I grew up in a place where beauty was hard to find. The neighborhood was practical but dull, afraid of color. Only an occasional spark of beauty broke through in a paint job on a hot rod or fresh blanket of snow.
Perhaps some inexplicable chunk of karma tumbled down a slope of time and ran into my young life, but I started trying to see beauty around me in the dreary industrial neighborhoods. I wasn’t very good at it, but I remembered a few times where ochre rust, freighters churning up the river, glow of coal fires or the visual rhythm of rail cars parked by the hundreds on sidings touched something in me.
College is where I first spent time with visual artists, went to galleries, read “Art Forum” and even got myself a gig writing art reviews for the college paper. I married an artist, and started taking photographs.
In 1973 we moved near the harbor in Baltimore so I could go to graduate school and study something practical. I liked the quiet of those pre-gentrification, wild, abandoned urban areas.
To walk to school I had to traverse what I can only call a ‘no-mans land.’ Ringing the school, like a medieval moat, were a few completely leveled blocks. That stretch was eerie, like traversing the Bermuda Triangle. In two years I never saw another person cross by foot. Even the small bands street people that roamed the neighborhood avoided it and auto traffic was rare.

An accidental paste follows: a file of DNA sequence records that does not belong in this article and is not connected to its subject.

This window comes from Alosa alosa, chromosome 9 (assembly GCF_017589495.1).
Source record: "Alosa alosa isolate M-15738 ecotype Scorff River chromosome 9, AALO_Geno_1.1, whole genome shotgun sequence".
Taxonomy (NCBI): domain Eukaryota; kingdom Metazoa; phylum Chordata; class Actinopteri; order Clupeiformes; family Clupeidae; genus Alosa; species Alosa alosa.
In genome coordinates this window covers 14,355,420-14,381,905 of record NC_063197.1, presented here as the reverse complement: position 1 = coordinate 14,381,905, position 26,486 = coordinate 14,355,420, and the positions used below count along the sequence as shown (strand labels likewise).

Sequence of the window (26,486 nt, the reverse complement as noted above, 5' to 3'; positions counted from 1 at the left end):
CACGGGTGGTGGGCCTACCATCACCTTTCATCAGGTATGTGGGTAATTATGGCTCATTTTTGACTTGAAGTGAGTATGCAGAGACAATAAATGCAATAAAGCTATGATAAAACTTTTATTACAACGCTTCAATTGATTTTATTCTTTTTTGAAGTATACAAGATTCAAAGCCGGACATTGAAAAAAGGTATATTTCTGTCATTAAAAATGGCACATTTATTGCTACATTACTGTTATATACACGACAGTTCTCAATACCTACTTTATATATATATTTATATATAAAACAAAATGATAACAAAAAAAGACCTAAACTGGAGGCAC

My first crossing I saw a collarless dog had very recently died and was stretched across a broken remnant of sidewalk looking like it had just gone to sleep. The sight was a little creepy but I assumed someone would be along shortly to pick up the fairly large dog carcass.
It never happened. For a long time I watched the dog decay. That creature became something of a landmark in my crossing of the urban desert. Then it became a familiar. The two of us were the only ones who braved the empty space. The surprise of it was that at some point it became beautiful. Penetrated by a bright sun on a clear-aired day the skin was a rich brown, translucent like amber. How beautiful life is, I realized, and how even death, an honest death like that of a scrappy free-range city dog, was beautiful.
I discovered when I could be open to beauty in the least likely of places it became more available everywhere. The barrier to experiencing beauty, the one inside of me, had begun to break down and I haven’t stopped seeing the world in the richer way I learned in the poorer places.
Beauty isn’t in the eye of the beholder, it is in the moment itself when that moment touches the heart of the beholder. Experiencing it changes us, unveils our connection to the world. In reality, beauty may be the most practical thing of all.
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